But you know what?  Your reverse osmosis is not going to solve our problems.  It’s too expensive, number one.  It’s very difficult to replace the membrane, number two.  Number three, we don’t have power in many parts of the coastal areas, and you can’t have reverse osmosis without power.  So you know, I’m very happy that you’re talking about giving us technology or collaborating with us on drinking water, but you know, many of your technologies are not necessarily suited to the complexities of the Indian problem that we have.  So we need to collaborate, perhaps, in the lower end and create technologies which are going to solve the problems, even though you continue your R&D efforts in Bangalore with the largest contingent outside of the United States.

And he said, well, you know, how do we do that?  I said, I’ll give you an example.  I said, we are confronted with this problem, and so we decided to convert sea water into drinking water.  And what we did was very simple.  In an island in the Lakshadweep Islands, we have a place called Kavaratti, which has about 11,000 people.  And I said, what we did was we took the differential of temperature 200 meters below the sea and temperature of the surface—which is 12 to 13 degrees 200 meters below, and 26 degrees at the surface—and we brought in vacuum conditions—we sent the water from the bottom to the surface, and in vacuum conditions we brought down the boiling point of water, and you had suddenly flash evaporation.  And we collected the vapor in a chamber, and the salt was left behind.  And Kavaratti, with 11,000 people, which had not a drop of drinking water, was supplied with 100,000-liter plant, 11 liters per person.  Now, that’s not reverse osmosis; that’s simple technology, useful for India, acceptable, affordable to the buying capacity of the Indian consumer.  And GE said to me, we’re absolutely delighted.  We’d love to do that with you.  We’d like to upgrade it; we’d like to invest in it.

Now, that’s where the relationship is going.  GE is doing high-end technology, Intel is wanting to—the design of the Intel chip is done in India.  Lots of, you know, high-end work is done in India.  But at the same time, American technology is recognizing the fact that a lot of the problems with India, if you want this relationship to go anywhere, need to be resolved through technological solutions which are not necessarily high-end.

And it’s the recognition of the confluence and affinity between the high-end needs of a society and the recognition of the developmental needs of a society which makes this relationship really worth it.  And I’m talking purely now in terms of technology.  I think the relationship is worth it because I think that America and India are going to be the harbingers of what the world is going to be 20, 30, 40 years from now.  And as I said the other day, if you stand on the East Coast of the United States of America and look across the Atlantic and try and find a country who America would like to collaborate with in the long term, I bet the only country there is India.  And I think the fact that we are two of the greatest democracies in the world, the largest and the oldest, the fact that we have shared human values, the fact that we are both committed to human rights, the fact that we have—in a sense, I think that the success of democracy in the world will depend on how successful Indian democracy is.  And in that sense, I think—and I say it with some level of confidence—that the United States of America, as a democratic nation, has a stake in the success of India as a democratic nation.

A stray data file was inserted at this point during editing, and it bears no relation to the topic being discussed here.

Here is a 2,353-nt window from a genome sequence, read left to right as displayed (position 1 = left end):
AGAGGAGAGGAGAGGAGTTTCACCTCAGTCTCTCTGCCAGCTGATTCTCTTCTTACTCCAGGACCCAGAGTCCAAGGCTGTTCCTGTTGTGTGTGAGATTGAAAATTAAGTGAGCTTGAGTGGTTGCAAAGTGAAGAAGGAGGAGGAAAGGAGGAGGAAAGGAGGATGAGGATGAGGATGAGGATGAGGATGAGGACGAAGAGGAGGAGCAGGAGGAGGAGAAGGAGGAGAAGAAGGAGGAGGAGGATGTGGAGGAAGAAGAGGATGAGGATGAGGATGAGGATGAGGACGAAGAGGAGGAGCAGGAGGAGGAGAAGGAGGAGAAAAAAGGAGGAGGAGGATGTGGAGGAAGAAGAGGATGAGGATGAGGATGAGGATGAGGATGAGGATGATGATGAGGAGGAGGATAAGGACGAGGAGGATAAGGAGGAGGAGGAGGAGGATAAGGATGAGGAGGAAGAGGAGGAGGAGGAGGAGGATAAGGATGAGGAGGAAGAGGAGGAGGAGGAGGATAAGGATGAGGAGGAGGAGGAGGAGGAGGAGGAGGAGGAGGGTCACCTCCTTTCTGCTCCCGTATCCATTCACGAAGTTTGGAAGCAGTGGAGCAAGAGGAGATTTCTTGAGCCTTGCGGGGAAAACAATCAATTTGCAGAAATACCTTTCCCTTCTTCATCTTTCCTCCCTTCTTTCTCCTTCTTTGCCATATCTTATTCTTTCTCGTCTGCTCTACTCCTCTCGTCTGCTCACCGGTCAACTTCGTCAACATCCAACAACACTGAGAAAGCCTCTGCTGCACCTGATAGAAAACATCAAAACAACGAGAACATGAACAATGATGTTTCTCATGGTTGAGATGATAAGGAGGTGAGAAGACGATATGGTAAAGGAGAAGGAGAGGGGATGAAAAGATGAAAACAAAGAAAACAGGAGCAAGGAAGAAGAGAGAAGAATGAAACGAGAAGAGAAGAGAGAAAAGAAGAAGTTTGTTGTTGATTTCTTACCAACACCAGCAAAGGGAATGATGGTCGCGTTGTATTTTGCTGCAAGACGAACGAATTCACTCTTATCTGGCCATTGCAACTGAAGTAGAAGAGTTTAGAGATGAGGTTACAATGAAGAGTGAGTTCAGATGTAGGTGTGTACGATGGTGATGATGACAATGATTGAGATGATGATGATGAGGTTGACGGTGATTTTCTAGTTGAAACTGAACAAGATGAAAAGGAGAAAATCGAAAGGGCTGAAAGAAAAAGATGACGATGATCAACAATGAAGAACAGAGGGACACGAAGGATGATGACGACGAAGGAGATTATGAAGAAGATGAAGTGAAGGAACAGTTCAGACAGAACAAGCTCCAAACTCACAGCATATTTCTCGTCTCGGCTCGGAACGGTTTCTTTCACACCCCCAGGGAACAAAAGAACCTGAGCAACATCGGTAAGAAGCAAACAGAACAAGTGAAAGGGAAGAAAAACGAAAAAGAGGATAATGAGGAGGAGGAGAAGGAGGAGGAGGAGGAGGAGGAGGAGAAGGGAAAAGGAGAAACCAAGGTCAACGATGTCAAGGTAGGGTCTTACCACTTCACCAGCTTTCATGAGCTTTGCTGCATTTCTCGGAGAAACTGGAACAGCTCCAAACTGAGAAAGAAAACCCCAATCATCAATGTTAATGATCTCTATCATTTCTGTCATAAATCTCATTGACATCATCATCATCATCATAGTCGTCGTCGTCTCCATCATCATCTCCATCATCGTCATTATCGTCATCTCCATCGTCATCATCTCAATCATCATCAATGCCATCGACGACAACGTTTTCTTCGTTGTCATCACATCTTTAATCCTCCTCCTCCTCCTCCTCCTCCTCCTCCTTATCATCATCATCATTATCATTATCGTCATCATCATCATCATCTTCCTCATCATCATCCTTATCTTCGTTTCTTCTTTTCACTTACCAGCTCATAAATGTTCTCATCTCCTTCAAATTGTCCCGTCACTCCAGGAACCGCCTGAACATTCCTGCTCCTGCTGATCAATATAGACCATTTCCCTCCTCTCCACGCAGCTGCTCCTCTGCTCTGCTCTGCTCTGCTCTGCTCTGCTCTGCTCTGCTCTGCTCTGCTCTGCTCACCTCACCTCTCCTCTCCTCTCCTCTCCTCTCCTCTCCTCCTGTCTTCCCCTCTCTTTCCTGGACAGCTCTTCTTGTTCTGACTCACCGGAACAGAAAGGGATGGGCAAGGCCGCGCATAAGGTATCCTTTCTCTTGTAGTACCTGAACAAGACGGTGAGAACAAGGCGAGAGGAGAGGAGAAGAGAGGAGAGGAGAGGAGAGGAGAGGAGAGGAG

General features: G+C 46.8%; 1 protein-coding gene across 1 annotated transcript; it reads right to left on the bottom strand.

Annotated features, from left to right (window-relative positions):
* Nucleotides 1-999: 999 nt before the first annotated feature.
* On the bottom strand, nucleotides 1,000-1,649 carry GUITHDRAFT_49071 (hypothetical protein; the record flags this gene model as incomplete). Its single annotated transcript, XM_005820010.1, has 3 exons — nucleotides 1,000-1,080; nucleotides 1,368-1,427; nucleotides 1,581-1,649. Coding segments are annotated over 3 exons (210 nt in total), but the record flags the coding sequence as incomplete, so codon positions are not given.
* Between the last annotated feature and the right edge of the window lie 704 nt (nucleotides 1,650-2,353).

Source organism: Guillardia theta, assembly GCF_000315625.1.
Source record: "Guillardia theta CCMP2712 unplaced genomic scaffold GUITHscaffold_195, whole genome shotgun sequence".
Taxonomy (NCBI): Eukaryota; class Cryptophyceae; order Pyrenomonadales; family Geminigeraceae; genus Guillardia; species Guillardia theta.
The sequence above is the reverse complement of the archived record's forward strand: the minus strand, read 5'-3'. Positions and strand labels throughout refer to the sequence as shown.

But we should ask ourselves, and the question that we must ask ourselves is, what is it that the world will be confronted with if India as a democracy fails?  That’s the question we must ask ourselves.  And how large does democracy have a stake in the success of democracy in India is the second question that we must ask ourselves.  And any deal that you are going to look at, whether it’s the civil nuclear energy deal or any other deal, must be couched in those terms.  That’s the question that ought to be asked.  And when you look at the big picture, and you try and answer the larger question, you always actually will end up in supporting this relationship.

When you start going to—you know, if you start nitpicking and you start finding faults—I don’t think there’s any relationship in the world at the level of—at whatever level we live, which cannot be criticized or that we cannot nitpick.  You know, we can nitpick any relationship.  The issue is not that in the larger context.  We have to see the largest interests of society.  And if you want democracy to be embraced by the rest of the world. then the democratic experiment that is taking place in a democracy like India, which has been perhaps the most successful democracy in the world, there is a stake that all of us have who believe in democracy and ensuring that that system succeeds.  And when President Bush came to India, you know, he said—and I think he said very rightly—where do you find a nation where the majority of people who live there are Hindus and the president of the nation is a Muslim, the prime minister of the nation is a Sikh, and the leader of the largest political party now running the country is a Roman Catholic?  Where do you find that?  Do you find it anywhere in the world?  No. 

It will tell you something about India.  It tells you something about the multicultural, multiracial dimension of India and the levels of tolerance that are absorbed by people, in a sense, who live with tolerance.  And that’s why, perhaps, India was never conquered.  In a sense, we absorbed the culture, the ways of life, the thought processes of all those who touched us without really changing.

And so, in a sense, this is the way we must look at the relationship between the United States and India. 

And is 15 minutes over?  (Laughter.) 

BURTON:  Perfect.

SIBAL:  So, I think—I just wanted to give you, you know, my thoughts.  These are entirely my thoughts on how this relationship—where it should go, what this relationship is all about and how I think about the synergies between two of the greatest nations in the world in the years to come.